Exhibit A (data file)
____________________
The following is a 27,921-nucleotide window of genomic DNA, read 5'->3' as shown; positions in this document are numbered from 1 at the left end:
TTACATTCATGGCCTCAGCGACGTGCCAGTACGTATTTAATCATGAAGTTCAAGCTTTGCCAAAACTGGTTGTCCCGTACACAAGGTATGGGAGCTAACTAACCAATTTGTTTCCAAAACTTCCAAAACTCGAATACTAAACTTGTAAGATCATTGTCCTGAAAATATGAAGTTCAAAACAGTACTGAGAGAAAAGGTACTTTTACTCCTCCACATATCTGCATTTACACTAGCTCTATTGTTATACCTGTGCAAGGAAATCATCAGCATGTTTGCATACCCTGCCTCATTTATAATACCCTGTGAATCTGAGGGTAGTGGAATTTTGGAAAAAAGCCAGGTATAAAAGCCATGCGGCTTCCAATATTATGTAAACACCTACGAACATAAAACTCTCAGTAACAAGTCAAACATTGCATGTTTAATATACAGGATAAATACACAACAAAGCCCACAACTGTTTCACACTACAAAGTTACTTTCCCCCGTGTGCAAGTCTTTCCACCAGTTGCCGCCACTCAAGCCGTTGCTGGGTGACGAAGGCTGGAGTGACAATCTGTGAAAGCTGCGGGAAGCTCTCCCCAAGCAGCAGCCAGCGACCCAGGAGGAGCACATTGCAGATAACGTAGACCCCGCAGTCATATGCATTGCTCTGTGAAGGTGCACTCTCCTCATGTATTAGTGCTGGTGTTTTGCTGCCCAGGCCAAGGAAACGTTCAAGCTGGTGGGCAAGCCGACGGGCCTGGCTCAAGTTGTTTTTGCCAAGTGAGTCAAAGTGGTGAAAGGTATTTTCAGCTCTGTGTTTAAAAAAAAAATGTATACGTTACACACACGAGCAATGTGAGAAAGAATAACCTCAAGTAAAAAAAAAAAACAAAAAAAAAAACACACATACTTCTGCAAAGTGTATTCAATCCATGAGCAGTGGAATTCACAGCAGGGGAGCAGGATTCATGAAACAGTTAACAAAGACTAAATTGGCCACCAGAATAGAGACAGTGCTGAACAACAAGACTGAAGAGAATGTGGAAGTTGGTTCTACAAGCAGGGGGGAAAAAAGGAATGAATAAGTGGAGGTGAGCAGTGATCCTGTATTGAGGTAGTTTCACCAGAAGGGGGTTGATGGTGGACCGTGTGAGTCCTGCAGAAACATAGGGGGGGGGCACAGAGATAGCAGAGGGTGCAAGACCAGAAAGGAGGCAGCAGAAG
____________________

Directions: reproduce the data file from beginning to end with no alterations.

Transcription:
The following is a 27,921-nucleotide window of genomic DNA, read 5'->3' as shown; positions in this document are numbered from 1 at the left end:
TTACATTCATGGCCTCAGCGACGTGCCAGTACGTATTTAATCATGAAGTTCAAGCTTTGCCAAAACTGGTTGTCCCGTACACAAGGTATGGGAGCTAACTAACCAATTTGTTTCCAAAACTTCCAAAACTCGAATACTAAACTTGTAAGATCATTGTCCTGAAAATATGAAGTTCAAAACAGTACTGAGAGAAAAGGTACTTTTACTCCTCCACATATCTGCATTTACACTAGCTCTATTGTTATACCTGTGCAAGGAAATCATCAGCATGTTTGCATACCCTGCCTCATTTATAATACCCTGTGAATCTGAGGGTAGTGGAATTTTGGAAAAAAGCCAGGTATAAAAGCCATGCGGCTTCCAATATTATGTAAACACCTACGAACATAAAACTCTCAGTAACAAGTCAAACATTGCATGTTTAATATACAGGATAAATACACAACAAAGCCCACAACTGTTTCACACTACAAAGTTACTTTCCCCCGTGTGCAAGTCTTTCCACCAGTTGCCGCCACTCAAGCCGTTGCTGGGTGACGAAGGCTGGAGTGACAATCTGTGAAAGCTGCGGGAAGCTCTCCCCAAGCAGCAGCCAGCGACCCAGGAGGAGCACATTGCAGATAACGTAGACCCCGCAGTCATATGCATTGCTCTGTGAAGGTGCACTCTCCTCATGTATTAGTGCTGGTGTTTTGCTGCCCAGGCCAAGGAAACGTTCAAGCTGGTGGGCAAGCCGACGGGCCTGGCTCAAGTTGTTTTTGCCAAGTGAGTCAAAGTGGTGAAAGGTATTTTCAGCTCTGTGTTTAAAAAAAAAATGTATACGTTACACACACGAGCAATGTGAGAAAGAATAACCTCAAGTAAAAAAAAAAAACAAAAAAAAAAACACACATACTTCTGCAAAGTGTATTCAATCCATGAGCAGTGGAATTCACAGCAGGGGAGCAGGATTCATGAAACAGTTAACAAAGACTAAATTGGCCACCAGAATAGAGACAGTGCTGAACAACAAGACTGAAGAGAATGTGGAAGTTGGTTCTACAAGCAGGGGGGAAAAAAGGAATGAATAAGTGGAGGTGAGCAGTGATCCTGTATTGAGGTAGTTTCACCAGAAGGGGGTTGATGGTGGACCGTGTGAGTCCTGCAGAAACATAGGGGGGGGGCACAGAGATAGCAGAGGGTGCAAGACCAGAAAGGAGGCAGCAGAAG